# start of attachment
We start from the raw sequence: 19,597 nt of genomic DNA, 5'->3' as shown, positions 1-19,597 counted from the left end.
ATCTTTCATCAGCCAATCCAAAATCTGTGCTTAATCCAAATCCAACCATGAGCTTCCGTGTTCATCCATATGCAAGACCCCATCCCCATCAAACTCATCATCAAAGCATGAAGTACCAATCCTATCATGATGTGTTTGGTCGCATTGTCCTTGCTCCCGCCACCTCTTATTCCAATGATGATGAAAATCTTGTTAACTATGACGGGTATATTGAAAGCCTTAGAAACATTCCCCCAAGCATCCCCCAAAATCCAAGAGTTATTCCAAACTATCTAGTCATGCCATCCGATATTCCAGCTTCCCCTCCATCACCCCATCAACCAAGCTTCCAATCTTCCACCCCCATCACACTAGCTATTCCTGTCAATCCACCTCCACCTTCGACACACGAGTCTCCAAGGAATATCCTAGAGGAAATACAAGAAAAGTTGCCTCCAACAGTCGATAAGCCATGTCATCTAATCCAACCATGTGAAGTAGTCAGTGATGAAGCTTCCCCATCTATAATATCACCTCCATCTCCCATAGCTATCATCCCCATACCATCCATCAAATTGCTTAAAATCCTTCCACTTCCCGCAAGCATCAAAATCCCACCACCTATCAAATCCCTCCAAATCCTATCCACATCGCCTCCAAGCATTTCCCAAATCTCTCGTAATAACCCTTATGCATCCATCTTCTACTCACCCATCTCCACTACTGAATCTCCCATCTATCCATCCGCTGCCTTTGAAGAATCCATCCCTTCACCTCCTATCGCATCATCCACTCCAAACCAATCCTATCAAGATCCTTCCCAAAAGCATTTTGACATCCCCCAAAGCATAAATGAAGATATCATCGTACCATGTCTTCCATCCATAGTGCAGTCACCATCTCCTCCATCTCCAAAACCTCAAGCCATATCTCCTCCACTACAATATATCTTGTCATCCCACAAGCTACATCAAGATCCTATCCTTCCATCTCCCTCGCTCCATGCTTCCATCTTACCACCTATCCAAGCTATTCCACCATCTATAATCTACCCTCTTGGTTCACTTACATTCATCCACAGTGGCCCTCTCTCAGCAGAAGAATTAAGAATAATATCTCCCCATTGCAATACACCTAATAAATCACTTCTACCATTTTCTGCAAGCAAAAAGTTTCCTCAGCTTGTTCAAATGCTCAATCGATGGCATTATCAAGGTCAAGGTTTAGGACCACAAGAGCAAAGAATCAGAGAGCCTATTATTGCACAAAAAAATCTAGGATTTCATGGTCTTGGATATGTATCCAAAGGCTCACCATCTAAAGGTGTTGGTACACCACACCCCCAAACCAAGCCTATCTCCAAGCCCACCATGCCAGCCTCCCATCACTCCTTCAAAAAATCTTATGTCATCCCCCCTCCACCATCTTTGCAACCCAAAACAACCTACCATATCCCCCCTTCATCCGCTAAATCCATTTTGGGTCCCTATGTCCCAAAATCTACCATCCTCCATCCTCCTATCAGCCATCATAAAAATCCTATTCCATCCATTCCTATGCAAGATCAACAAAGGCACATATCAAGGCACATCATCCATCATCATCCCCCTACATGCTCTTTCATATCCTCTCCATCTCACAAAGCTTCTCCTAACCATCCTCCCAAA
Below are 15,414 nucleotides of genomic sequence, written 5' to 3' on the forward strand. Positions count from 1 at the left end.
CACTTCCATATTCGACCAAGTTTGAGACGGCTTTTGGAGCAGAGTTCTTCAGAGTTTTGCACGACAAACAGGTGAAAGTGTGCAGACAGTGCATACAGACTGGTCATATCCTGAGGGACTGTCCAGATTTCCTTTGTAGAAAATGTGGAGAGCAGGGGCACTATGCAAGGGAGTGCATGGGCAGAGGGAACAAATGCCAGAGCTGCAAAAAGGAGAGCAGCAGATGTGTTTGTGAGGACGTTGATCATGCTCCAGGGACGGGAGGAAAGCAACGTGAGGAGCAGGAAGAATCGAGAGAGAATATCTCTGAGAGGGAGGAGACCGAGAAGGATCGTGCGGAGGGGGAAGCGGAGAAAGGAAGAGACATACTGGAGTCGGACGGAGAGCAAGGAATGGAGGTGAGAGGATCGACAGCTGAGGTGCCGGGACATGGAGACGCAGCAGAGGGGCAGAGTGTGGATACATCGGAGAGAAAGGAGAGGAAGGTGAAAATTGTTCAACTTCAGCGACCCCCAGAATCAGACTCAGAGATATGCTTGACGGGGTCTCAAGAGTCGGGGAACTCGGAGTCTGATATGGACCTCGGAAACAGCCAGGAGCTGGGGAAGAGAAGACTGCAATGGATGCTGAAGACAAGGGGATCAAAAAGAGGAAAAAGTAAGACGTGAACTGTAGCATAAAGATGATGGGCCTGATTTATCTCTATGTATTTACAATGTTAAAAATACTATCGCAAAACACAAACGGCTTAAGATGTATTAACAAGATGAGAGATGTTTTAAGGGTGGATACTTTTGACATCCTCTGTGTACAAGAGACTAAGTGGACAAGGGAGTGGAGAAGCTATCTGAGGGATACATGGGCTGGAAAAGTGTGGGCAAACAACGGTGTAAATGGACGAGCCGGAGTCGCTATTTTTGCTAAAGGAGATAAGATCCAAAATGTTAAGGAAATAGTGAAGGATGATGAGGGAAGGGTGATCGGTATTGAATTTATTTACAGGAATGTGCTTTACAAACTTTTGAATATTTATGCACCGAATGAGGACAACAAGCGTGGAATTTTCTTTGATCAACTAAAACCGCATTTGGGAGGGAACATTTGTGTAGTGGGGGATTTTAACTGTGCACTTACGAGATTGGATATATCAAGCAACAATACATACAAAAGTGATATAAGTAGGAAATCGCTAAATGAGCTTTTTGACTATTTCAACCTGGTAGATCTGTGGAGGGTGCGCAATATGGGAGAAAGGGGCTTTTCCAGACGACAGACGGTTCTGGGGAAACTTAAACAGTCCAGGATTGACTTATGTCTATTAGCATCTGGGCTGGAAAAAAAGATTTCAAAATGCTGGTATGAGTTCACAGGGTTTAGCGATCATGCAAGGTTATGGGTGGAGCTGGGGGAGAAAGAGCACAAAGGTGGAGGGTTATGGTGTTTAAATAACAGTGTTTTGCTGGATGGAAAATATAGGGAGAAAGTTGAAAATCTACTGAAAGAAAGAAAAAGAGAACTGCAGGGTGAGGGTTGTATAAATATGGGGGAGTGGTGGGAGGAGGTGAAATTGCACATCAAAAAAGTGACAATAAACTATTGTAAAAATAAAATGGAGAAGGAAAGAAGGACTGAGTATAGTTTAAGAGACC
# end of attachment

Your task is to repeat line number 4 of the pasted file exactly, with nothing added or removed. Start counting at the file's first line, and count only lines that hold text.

CACTTCCATATTCGACCAAGTTTGAGACGGCTTTTGGAGCAGAGTTCTTCAGAGTTTTGCACGACAAACAGGTGAAAGTGTGCAGACAGTGCATACAGACTGGTCATATCCTGAGGGACTGTCCAGATTTCCTTTGTAGAAAATGTGGAGAGCAGGGGCACTATGCAAGGGAGTGCATGGGCAGAGGGAACAAATGCCAGAGCTGCAAAAAGGAGAGCAGCAGATGTGTTTGTGAGGACGTTGATCATGCTCCAGGGACGGGAGGAAAGCAACGTGAGGAGCAGGAAGAATCGAGAGAGAATATCTCTGAGAGGGAGGAGACCGAGAAGGATCGTGCGGAGGGGGAAGCGGAGAAAGGAAGAGACATACTGGAGTCGGACGGAGAGCAAGGAATGGAGGTGAGAGGATCGACAGCTGAGGTGCCGGGACATGGAGACGCAGCAGAGGGGCAGAGTGTGGATACATCGGAGAGAAAGGAGAGGAAGGTGAAAATTGTTCAACTTCAGCGACCCCCAGAATCAGACTCAGAGATATGCTTGACGGGGTCTCAAGAGTCGGGGAACTCGGAGTCTGATATGGACCTCGGAAACAGCCAGGAGCTGGGGAAGAGAAGACTGCAATGGATGCTGAAGACAAGGGGATCAAAAAGAGGAAAAAGTAAGACGTGAACTGTAGCATAAAGATGATGGGCCTGATTTATCTCTATGTATTTACAATGTTAAAAATACTATCGCAAAACACAAACGGCTTAAGATGTATTAACAAGATGAGAGATGTTTTAAGGGTGGATACTTTTGACATCCTCTGTGTACAAGAGACTAAGTGGACAAGGGAGTGGAGAAGCTATCTGAGGGATACATGGGCTGGAAAAGTGTGGGCAAACAACGGTGTAAATGGACGAGCCGGAGTCGCTATTTTTGCTAAAGGAGATAAGATCCAAAATGTTAAGGAAATAGTGAAGGATGATGAGGGAAGGGTGATCGGTATTGAATTTATTTACAGGAATGTGCTTTACAAACTTTTGAATATTTATGCACCGAATGAGGACAACAAGCGTGGAATTTTCTTTGATCAACTAAAACCGCATTTGGGAGGGAACATTTGTGTAGTGGGGGATTTTAACTGTGCACTTACGAGATTGGATATATCAAGCAACAATACATACAAAAGTGATATAAGTAGGAAATCGCTAAATGAGCTTTTTGACTATTTCAACCTGGTAGATCTGTGGAGGGTGCGCAATATGGGAGAAAGGGGCTTTTCCAGACGACAGACGGTTCTGGGGAAACTTAAACAGTCCAGGATTGACTTATGTCTATTAGCATCTGGGCTGGAAAAAAAGATTTCAAAATGCTGGTATGAGTTCACAGGGTTTAGCGATCATGCAAGGTTATGGGTGGAGCTGGGGGAGAAAGAGCACAAAGGTGGAGGGTTATGGTGTTTAAATAACAGTGTTTTGCTGGATGGAAAATATAGGGAGAAAGTTGAAAATCTACTGAAAGAAAGAAAAAGAGAACTGCAGGGTGAGGGTTGTATAAATATGGGGGAGTGGTGGGAGGAGGTGAAATTGCACATCAAAAAAGTGACAATAAACTATTGTAAAAATAAAATGGAGAAGGAAAGAAGGACTGAGTATAGTTTAAGAGACC